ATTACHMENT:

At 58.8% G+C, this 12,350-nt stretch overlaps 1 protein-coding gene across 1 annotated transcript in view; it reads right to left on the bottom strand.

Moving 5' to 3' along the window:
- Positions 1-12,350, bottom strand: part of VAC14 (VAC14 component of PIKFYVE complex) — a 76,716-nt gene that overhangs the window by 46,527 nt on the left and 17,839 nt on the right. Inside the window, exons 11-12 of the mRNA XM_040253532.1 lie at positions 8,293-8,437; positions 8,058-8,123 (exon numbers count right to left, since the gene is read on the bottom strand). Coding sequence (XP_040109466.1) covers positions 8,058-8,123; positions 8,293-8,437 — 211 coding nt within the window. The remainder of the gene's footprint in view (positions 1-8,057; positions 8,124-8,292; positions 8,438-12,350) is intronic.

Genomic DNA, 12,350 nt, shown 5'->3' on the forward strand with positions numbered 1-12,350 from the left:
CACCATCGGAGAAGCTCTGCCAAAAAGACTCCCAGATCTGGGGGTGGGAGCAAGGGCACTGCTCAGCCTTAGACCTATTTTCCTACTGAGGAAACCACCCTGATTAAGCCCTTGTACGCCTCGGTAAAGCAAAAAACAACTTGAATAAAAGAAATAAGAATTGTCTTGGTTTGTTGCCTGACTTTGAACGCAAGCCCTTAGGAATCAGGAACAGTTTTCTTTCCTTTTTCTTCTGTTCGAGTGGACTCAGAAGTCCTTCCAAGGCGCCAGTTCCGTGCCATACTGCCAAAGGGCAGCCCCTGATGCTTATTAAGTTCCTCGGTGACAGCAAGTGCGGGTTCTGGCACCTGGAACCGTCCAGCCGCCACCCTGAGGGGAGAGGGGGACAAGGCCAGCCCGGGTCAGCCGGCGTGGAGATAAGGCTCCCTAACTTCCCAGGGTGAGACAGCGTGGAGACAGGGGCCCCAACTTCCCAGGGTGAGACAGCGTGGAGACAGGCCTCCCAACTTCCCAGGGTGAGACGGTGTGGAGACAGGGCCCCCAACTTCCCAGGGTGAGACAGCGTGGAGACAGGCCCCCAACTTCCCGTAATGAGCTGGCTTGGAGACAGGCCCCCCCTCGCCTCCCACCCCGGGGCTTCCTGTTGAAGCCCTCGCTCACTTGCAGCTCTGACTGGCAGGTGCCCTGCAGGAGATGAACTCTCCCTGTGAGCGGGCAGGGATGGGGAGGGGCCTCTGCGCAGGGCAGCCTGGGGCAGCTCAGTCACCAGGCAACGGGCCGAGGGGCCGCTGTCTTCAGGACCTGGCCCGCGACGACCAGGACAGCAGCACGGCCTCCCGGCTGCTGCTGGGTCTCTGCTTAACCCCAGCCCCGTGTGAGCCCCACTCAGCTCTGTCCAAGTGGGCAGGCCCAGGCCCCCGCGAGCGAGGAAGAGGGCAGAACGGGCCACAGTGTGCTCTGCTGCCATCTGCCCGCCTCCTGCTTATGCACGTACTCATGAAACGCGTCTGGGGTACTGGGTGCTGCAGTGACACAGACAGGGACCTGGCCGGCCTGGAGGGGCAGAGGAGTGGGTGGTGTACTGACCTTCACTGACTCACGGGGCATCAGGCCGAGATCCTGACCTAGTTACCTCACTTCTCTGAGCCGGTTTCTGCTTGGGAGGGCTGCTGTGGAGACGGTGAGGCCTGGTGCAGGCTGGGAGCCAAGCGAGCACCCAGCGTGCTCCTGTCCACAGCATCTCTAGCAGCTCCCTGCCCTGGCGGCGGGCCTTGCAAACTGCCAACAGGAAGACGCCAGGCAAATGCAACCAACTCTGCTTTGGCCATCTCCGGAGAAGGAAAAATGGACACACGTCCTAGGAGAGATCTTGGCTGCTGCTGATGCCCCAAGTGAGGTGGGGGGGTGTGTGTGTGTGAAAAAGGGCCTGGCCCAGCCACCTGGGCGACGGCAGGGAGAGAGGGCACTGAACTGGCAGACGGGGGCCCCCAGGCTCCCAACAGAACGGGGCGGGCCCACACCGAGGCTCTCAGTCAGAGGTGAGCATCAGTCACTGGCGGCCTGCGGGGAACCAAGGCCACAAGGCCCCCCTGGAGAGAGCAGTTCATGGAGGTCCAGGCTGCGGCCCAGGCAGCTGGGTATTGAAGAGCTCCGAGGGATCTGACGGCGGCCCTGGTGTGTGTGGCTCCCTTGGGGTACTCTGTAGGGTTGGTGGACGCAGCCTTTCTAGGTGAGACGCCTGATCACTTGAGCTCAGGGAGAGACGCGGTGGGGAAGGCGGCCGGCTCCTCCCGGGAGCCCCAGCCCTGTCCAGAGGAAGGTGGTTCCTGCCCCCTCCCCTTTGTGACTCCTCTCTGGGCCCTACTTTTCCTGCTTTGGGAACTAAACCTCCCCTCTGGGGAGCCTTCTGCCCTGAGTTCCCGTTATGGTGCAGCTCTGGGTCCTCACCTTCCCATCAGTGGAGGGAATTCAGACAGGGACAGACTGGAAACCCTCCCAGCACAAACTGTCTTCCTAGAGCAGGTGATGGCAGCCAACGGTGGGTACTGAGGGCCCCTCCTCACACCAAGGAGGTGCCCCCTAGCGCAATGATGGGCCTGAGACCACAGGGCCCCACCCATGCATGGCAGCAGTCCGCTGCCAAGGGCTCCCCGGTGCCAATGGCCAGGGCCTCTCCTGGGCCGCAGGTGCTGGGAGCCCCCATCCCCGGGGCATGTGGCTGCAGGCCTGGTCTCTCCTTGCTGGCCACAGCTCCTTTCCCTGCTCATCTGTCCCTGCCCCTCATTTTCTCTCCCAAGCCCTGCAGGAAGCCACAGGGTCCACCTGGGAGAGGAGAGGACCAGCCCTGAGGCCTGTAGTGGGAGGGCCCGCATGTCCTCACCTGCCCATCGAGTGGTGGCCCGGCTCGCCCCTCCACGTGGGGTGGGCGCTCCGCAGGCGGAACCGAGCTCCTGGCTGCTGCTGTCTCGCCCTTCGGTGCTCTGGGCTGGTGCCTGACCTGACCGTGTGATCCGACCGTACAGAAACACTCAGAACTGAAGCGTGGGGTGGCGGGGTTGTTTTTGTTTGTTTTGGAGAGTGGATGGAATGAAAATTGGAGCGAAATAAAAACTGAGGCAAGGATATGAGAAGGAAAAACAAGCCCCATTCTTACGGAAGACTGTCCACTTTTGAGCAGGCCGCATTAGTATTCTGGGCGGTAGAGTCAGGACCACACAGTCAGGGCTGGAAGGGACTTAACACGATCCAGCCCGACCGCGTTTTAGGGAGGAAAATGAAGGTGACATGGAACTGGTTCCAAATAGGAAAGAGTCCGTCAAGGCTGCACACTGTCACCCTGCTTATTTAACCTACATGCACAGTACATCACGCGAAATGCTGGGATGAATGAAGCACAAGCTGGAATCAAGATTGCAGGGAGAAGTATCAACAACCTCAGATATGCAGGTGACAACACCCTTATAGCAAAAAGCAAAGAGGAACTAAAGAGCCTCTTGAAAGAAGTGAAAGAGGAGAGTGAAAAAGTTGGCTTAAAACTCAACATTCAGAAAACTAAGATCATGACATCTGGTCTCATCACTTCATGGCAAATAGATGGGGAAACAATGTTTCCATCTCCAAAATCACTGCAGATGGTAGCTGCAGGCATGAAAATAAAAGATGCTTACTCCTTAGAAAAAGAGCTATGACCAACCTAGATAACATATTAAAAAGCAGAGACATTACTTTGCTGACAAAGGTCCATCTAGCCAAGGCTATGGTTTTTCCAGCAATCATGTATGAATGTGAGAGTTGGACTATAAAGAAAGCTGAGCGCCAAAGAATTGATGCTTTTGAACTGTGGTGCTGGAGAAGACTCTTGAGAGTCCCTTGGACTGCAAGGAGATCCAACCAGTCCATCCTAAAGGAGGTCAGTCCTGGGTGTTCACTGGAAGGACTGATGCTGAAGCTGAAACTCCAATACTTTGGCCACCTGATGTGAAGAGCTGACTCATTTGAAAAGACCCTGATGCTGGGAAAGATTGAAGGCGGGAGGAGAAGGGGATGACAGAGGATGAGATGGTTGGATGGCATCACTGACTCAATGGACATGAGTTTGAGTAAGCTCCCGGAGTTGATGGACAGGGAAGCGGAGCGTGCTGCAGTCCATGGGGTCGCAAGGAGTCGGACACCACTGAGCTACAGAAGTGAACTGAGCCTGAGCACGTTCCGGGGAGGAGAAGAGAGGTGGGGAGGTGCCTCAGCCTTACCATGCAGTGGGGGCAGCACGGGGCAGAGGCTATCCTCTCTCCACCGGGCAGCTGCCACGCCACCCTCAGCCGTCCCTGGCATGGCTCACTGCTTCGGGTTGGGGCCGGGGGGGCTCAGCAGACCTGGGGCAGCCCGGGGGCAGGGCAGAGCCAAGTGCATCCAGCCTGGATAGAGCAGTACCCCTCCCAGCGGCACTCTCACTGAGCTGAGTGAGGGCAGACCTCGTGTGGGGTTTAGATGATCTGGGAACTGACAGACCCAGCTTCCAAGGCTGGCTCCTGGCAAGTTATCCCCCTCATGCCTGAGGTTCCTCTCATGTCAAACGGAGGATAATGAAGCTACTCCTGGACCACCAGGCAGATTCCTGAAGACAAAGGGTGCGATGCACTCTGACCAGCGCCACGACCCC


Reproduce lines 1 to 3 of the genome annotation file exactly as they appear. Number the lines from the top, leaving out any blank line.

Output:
At 58.8% G+C, this 12,350-nt stretch overlaps 1 protein-coding gene across 1 annotated transcript in view; it reads right to left on the bottom strand.

Moving 5' to 3' along the window:
- Positions 1-12,350, bottom strand: part of VAC14 (VAC14 component of PIKFYVE complex) — a 76,716-nt gene that overhangs the window by 46,527 nt on the left and 17,839 nt on the right. Inside the window, exons 11-12 of the mRNA XM_040253532.1 lie at positions 8,293-8,437; positions 8,058-8,123 (exon numbers count right to left, since the gene is read on the bottom strand). Coding sequence (XP_040109466.1) covers positions 8,058-8,123; positions 8,293-8,437 — 211 coding nt within the window. The remainder of the gene's footprint in view (positions 1-8,057; positions 8,124-8,292; positions 8,438-12,350) is intronic.